Elections in military-ruled Thailand won’t take place for at least another 22 months, Prime Minister Prayuth Chan-o-cha announced Wednesday, delaying an electoral timetable yet again and setting back prospects for restoring democracy in the kingdom.
“The next general election could be organized around July 2017,” Prayuth told reporters, according to Reuters. “It would not be much earlier than this, though the government has tried to speed up all the work.”
A general election could only take place in mid-2017 at the earliest, Thai officials said, because a junta-appointed body, the National Reform Council (NRC), 10 days ago had rejected a new constitution drafted by the junta.
After seizing power from a civilian-led government in May 2014, the junta promised to bring back civilian rule through elections within 18 months, according to Agence-France Presse.
Then, this past May, Prayuth announced that elections would only take place in September 2016, but on condition that a constitutional draft passed a nationwide referendum.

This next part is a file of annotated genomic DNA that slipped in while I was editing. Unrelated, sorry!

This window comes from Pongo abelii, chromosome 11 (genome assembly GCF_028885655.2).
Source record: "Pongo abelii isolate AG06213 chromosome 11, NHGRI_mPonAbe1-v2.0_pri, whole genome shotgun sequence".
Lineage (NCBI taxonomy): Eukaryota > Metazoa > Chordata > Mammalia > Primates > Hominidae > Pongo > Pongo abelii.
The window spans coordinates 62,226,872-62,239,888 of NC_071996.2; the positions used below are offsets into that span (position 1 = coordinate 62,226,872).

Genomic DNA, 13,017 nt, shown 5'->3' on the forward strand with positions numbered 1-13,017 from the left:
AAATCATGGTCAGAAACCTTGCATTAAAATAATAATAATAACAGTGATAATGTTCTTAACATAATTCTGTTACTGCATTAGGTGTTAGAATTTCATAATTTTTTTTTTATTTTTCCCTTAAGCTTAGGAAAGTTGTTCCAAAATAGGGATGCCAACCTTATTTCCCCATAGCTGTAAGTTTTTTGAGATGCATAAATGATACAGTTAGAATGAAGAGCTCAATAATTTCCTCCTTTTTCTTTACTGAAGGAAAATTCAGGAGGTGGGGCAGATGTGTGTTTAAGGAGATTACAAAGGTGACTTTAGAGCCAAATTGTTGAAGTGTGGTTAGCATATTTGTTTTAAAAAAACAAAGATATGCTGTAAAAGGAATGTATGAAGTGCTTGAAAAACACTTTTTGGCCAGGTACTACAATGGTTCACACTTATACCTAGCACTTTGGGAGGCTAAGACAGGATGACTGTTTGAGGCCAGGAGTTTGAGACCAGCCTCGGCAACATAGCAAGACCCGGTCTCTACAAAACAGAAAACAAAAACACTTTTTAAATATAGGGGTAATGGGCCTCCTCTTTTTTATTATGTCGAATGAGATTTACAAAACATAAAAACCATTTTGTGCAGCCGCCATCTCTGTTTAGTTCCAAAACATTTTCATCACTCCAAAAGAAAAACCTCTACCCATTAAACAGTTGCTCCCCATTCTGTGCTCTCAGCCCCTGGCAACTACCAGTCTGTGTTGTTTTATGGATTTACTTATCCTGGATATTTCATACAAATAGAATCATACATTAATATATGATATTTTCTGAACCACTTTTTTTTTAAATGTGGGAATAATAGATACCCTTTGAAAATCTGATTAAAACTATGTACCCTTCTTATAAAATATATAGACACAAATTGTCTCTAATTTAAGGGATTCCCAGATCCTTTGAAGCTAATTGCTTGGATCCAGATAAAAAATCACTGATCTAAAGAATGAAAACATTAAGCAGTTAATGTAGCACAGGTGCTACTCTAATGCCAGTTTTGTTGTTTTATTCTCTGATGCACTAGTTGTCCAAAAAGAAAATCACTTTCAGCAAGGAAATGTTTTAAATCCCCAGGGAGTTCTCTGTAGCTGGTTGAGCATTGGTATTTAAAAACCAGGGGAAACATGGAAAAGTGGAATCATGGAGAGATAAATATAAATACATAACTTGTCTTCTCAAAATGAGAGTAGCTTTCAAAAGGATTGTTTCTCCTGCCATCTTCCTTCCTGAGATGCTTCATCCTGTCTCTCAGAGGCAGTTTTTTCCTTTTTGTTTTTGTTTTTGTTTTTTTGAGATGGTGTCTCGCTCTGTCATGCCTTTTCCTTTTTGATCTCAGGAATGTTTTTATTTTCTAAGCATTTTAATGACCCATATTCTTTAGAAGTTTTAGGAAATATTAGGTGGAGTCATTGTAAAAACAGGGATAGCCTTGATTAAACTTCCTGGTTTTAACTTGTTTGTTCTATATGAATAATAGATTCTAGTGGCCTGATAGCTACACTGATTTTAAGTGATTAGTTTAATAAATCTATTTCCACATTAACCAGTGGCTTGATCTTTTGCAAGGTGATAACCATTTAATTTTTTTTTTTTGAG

On Wednesday, Deputy Prime Minister Wissanu Krea-ngam said the process of drafting another version of the constitution was expected to take 20 months.
"The total number is 20. Hopefully in June 2017 we will have the general election. And not long, one month after that, we will have the new elected government," AFP quoted Wissanu as saying at a briefing in Bangkok for foreign diplomats.
Should Prayuth stay in office till then his regime would have held onto power for longer than any other Thai junta since 1969, AFP noted.
But Prayuth himself has asked for the drafting of a new charter to be sped up, Thai Foreign Minister Don Pramudwinai told reporters.
"The prime minister doesn't want to stay on longer, he even asked for the shortening of the whole process," the foreign minister said, according to AFP.
Since 2001, populist parties have won every democratic election, but Thaksin Shinawatra and his sister Yingluck were both toppled in their roles as prime minister in coups launched by the military in 2006 and 2014, respectively.